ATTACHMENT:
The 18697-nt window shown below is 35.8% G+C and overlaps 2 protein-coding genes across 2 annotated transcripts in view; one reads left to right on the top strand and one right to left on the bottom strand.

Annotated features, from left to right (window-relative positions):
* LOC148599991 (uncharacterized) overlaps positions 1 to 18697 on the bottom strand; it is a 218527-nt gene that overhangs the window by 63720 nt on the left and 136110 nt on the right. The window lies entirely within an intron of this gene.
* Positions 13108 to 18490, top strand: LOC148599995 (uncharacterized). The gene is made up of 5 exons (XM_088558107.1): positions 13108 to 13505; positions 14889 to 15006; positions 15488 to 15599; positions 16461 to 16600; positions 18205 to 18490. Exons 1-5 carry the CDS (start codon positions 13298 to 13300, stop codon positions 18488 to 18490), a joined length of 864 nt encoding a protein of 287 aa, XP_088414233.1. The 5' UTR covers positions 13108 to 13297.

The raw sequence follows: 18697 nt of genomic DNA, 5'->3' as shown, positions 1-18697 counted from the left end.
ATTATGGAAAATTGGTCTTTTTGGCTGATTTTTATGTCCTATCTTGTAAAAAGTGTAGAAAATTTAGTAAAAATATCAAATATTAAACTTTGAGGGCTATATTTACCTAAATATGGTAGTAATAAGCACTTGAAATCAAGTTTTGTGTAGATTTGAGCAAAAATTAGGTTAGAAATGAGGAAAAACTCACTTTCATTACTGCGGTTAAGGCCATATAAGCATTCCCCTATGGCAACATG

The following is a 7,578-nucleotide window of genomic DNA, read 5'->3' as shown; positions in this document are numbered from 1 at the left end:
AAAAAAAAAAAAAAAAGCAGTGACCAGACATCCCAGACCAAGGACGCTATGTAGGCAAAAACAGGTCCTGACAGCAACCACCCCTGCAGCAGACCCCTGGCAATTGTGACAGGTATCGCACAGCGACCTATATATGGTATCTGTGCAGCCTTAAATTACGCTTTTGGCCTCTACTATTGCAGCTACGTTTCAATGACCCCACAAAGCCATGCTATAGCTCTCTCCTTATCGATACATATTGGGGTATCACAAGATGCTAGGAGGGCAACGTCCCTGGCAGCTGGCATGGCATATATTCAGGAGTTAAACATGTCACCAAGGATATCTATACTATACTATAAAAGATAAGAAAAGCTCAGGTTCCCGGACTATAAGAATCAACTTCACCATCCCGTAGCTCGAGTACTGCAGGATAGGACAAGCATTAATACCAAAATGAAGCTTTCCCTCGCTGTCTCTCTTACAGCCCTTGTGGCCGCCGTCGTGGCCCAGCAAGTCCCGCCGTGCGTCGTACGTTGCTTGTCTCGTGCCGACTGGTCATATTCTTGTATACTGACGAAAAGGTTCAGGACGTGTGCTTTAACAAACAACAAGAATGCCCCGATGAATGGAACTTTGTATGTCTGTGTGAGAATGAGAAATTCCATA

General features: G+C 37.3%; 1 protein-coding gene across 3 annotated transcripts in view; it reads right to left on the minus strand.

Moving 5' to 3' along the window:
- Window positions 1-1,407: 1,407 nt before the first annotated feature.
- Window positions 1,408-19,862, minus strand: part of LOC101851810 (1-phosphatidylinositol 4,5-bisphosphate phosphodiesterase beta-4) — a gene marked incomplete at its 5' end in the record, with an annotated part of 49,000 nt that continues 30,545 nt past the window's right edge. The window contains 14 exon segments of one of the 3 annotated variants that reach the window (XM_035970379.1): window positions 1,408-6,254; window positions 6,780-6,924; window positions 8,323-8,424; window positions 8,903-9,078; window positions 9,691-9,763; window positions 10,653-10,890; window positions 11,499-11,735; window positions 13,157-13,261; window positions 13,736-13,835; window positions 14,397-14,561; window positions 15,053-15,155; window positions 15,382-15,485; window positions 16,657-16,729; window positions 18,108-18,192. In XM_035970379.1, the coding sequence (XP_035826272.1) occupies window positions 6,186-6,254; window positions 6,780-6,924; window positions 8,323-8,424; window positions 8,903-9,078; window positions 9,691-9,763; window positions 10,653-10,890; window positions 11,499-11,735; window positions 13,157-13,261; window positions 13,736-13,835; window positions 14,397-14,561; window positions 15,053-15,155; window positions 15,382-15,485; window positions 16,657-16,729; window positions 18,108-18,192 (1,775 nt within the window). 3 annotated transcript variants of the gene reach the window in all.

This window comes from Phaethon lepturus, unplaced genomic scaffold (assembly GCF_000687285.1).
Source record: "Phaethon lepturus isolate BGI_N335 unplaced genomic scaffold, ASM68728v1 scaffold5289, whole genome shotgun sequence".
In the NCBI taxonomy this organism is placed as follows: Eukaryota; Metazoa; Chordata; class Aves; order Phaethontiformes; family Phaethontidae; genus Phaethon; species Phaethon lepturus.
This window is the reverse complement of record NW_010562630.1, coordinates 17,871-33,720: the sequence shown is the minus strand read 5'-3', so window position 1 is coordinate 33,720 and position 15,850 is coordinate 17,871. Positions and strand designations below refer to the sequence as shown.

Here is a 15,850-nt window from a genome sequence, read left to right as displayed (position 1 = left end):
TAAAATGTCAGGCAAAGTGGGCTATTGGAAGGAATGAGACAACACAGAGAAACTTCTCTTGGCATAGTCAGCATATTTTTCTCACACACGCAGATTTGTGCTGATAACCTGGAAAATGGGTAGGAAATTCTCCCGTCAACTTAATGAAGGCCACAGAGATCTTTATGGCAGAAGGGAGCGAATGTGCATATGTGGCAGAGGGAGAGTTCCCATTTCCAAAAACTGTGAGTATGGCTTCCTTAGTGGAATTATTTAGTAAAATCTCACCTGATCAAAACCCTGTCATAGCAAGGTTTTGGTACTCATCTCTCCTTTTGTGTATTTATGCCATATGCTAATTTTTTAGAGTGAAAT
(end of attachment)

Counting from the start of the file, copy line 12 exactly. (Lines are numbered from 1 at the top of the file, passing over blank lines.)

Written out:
- Window positions 1,408-19,862, minus strand: part of LOC101851810 (1-phosphatidylinositol 4,5-bisphosphate phosphodiesterase beta-4) — a gene marked incomplete at its 5' end in the record, with an annotated part of 49,000 nt that continues 30,545 nt past the window's right edge. The window contains 14 exon segments of one of the 3 annotated variants that reach the window (XM_035970379.1): window positions 1,408-6,254; window positions 6,780-6,924; window positions 8,323-8,424; window positions 8,903-9,078; window positions 9,691-9,763; window positions 10,653-10,890; window positions 11,499-11,735; window positions 13,157-13,261; window positions 13,736-13,835; window positions 14,397-14,561; window positions 15,053-15,155; window positions 15,382-15,485; window positions 16,657-16,729; window positions 18,108-18,192. In XM_035970379.1, the coding sequence (XP_035826272.1) occupies window positions 6,186-6,254; window positions 6,780-6,924; window positions 8,323-8,424; window positions 8,903-9,078; window positions 9,691-9,763; window positions 10,653-10,890; window positions 11,499-11,735; window positions 13,157-13,261; window positions 13,736-13,835; window positions 14,397-14,561; window positions 15,053-15,155; window positions 15,382-15,485; window positions 16,657-16,729; window positions 18,108-18,192 (1,775 nt within the window). 3 annotated transcript variants of the gene reach the window in all.